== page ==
Suppose there's a free software project. Suppose it's useful and popular. People use it. People like it.
Suppose there's a vendor of competing proprietary software. Suppose that vendor wants more customers, or at least fewer non-customers.
Now the license of the project is important. Can the vendor take and modify and redistribute a modified version of the project? Probably -- but the license of the project is important.
Suppose the license is really free and really generous and the vendor can do pretty much anything it likes with the project. It can distribute it unmodified. It can modify it. It can redistribute the modifications. It can redistribute a modified version under a more restrictive license, including a license that prevents modification, reverse engineering, and further redistribution. It can even rename the software so that no one will ever know it came from the original project or forbid the use of the original project in conjunction with the modified vendor version.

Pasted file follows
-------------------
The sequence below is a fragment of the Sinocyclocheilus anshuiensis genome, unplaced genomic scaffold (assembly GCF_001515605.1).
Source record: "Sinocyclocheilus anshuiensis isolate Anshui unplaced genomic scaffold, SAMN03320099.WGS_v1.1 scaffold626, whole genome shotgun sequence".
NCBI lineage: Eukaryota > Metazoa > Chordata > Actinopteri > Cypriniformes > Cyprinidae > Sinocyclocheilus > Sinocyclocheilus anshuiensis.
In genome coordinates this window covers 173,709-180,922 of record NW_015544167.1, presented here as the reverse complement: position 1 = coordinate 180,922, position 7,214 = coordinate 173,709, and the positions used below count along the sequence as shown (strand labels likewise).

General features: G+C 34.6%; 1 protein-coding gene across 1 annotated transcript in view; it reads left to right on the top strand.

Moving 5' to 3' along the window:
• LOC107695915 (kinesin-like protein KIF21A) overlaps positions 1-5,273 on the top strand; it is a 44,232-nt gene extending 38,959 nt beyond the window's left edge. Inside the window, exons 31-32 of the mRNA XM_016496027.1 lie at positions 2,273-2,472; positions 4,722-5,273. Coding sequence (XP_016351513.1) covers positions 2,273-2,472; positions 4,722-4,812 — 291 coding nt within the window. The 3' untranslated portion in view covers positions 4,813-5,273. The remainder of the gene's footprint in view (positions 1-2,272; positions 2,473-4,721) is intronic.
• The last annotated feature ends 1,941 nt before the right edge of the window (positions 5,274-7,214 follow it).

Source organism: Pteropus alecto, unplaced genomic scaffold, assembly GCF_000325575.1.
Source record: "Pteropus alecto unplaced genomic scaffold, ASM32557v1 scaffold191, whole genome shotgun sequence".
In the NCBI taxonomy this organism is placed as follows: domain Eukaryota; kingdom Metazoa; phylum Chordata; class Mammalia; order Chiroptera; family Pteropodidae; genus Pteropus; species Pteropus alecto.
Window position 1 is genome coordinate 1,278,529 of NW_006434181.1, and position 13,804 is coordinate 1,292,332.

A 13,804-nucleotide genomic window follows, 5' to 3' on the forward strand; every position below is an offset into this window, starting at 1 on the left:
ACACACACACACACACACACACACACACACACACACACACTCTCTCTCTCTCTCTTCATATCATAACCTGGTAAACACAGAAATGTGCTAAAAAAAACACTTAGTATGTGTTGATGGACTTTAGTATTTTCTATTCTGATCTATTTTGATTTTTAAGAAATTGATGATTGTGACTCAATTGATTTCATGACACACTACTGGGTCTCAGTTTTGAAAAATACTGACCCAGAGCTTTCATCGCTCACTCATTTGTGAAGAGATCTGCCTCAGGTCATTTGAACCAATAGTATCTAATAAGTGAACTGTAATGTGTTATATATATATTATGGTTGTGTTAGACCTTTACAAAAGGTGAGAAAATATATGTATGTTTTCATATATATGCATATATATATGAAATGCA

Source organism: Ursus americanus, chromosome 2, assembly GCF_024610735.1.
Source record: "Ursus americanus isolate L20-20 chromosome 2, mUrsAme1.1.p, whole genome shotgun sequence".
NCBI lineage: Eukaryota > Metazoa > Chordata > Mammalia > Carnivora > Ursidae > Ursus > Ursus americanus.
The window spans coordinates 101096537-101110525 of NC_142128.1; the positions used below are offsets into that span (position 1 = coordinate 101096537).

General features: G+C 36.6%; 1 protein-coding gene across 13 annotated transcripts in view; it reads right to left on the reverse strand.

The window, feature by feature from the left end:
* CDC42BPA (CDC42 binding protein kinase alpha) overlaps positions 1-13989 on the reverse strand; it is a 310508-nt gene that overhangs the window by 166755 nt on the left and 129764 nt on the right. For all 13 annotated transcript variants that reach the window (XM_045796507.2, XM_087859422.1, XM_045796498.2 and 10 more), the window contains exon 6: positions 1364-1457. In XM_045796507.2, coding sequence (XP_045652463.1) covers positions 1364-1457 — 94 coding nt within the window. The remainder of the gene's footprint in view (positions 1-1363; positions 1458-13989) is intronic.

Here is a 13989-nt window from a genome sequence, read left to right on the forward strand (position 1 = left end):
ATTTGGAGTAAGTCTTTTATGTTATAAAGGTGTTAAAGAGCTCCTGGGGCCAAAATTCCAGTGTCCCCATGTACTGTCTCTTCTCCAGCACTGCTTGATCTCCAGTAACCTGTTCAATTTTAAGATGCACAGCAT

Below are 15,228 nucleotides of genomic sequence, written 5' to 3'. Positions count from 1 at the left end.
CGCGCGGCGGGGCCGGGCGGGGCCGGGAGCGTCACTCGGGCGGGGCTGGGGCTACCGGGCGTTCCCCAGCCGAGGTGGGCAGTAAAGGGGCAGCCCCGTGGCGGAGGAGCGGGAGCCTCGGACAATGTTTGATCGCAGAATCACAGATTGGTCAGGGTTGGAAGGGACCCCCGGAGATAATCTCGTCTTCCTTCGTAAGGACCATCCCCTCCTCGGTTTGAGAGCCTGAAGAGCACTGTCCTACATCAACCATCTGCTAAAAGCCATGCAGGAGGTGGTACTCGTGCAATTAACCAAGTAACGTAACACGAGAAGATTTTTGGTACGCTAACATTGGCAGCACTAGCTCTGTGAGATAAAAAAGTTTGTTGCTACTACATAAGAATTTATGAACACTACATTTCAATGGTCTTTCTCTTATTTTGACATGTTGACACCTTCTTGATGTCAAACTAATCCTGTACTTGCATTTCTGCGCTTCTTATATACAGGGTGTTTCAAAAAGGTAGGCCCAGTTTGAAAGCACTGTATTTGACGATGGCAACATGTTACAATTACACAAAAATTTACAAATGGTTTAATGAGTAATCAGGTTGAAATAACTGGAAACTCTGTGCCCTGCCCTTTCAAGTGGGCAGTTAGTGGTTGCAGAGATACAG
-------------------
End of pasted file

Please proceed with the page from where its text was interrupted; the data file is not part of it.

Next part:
Suppose instead the license is a copyleft license. The vendor then, if it redistributes the project or a modified version, must pass distribute the project or the modified version under copyleft terms. That is, the project is just as free for people who get it from the vendor as it is for people who get it from the originators. Any modifications the vendor makes have the potential to be public knowledge.
Finally, suppose that the project itself is a copylefted version of an upstream project with a very generous license as in the first case. If the vendor wants to avoid its obligations for redistribution in the copyleft case, which version do you think the vendor will use?